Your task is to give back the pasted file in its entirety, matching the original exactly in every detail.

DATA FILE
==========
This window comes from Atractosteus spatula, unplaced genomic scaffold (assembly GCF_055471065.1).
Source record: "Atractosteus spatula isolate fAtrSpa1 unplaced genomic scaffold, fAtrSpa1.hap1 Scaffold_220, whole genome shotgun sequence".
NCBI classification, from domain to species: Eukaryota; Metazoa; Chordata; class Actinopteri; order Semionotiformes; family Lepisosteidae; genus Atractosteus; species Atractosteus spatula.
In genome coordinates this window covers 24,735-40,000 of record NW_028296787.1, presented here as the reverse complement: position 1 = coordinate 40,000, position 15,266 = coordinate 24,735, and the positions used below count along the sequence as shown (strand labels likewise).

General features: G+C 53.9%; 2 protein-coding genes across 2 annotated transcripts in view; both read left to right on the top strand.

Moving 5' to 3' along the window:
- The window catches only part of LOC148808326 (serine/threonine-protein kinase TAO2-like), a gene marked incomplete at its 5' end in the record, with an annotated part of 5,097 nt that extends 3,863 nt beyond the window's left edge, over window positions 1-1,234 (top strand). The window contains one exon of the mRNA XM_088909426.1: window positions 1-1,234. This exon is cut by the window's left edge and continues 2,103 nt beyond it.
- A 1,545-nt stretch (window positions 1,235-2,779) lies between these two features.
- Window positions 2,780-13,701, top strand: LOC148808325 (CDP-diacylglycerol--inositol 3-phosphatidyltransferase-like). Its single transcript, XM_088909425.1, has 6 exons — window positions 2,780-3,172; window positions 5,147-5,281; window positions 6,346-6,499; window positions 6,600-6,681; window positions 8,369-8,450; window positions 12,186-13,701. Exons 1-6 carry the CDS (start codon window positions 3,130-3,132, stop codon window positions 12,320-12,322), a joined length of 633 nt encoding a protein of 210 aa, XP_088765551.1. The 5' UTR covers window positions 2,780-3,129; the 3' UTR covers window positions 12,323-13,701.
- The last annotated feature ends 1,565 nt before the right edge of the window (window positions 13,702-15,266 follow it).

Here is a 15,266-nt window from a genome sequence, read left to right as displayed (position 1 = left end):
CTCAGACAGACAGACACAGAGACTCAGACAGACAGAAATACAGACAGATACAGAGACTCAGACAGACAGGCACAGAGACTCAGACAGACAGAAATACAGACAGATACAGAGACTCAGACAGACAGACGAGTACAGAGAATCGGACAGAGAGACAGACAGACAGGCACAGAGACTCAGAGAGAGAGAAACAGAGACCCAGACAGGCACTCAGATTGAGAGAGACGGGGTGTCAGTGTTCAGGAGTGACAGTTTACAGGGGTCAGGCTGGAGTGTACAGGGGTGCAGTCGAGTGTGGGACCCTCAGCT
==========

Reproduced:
This window comes from Atractosteus spatula, unplaced genomic scaffold (assembly GCF_055471065.1).
Source record: "Atractosteus spatula isolate fAtrSpa1 unplaced genomic scaffold, fAtrSpa1.hap1 Scaffold_220, whole genome shotgun sequence".
NCBI classification, from domain to species: Eukaryota; Metazoa; Chordata; class Actinopteri; order Semionotiformes; family Lepisosteidae; genus Atractosteus; species Atractosteus spatula.
In genome coordinates this window covers 24,735-40,000 of record NW_028296787.1, presented here as the reverse complement: position 1 = coordinate 40,000, position 15,266 = coordinate 24,735, and the positions used below count along the sequence as shown (strand labels likewise).

General features: G+C 53.9%; 2 protein-coding genes across 2 annotated transcripts in view; both read left to right on the top strand.

Moving 5' to 3' along the window:
- The window catches only part of LOC148808326 (serine/threonine-protein kinase TAO2-like), a gene marked incomplete at its 5' end in the record, with an annotated part of 5,097 nt that extends 3,863 nt beyond the window's left edge, over window positions 1-1,234 (top strand). The window contains one exon of the mRNA XM_088909426.1: window positions 1-1,234. This exon is cut by the window's left edge and continues 2,103 nt beyond it.
- A 1,545-nt stretch (window positions 1,235-2,779) lies between these two features.
- Window positions 2,780-13,701, top strand: LOC148808325 (CDP-diacylglycerol--inositol 3-phosphatidyltransferase-like). Its single transcript, XM_088909425.1, has 6 exons — window positions 2,780-3,172; window positions 5,147-5,281; window positions 6,346-6,499; window positions 6,600-6,681; window positions 8,369-8,450; window positions 12,186-13,701. Exons 1-6 carry the CDS (start codon window positions 3,130-3,132, stop codon window positions 12,320-12,322), a joined length of 633 nt encoding a protein of 210 aa, XP_088765551.1. The 5' UTR covers window positions 2,780-3,129; the 3' UTR covers window positions 12,323-13,701.
- The last annotated feature ends 1,565 nt before the right edge of the window (window positions 13,702-15,266 follow it).

Here is a 15,266-nt window from a genome sequence, read left to right as displayed (position 1 = left end):
CTCAGACAGACAGACACAGAGACTCAGACAGACAGAAATACAGACAGATACAGAGACTCAGACAGACAGGCACAGAGACTCAGACAGACAGAAATACAGACAGATACAGAGACTCAGACAGACAGACGAGTACAGAGAATCGGACAGAGAGACAGACAGACAGGCACAGAGACTCAGAGAGAGAGAAACAGAGACCCAGACAGGCACTCAGATTGAGAGAGACGGGGTGTCAGTGTTCAGGAGTGACAGTTTACAGGGGTCAGGCTGGAGTGTACAGGGGTGCAGTCGAGTGTGGGACCCTCAGCT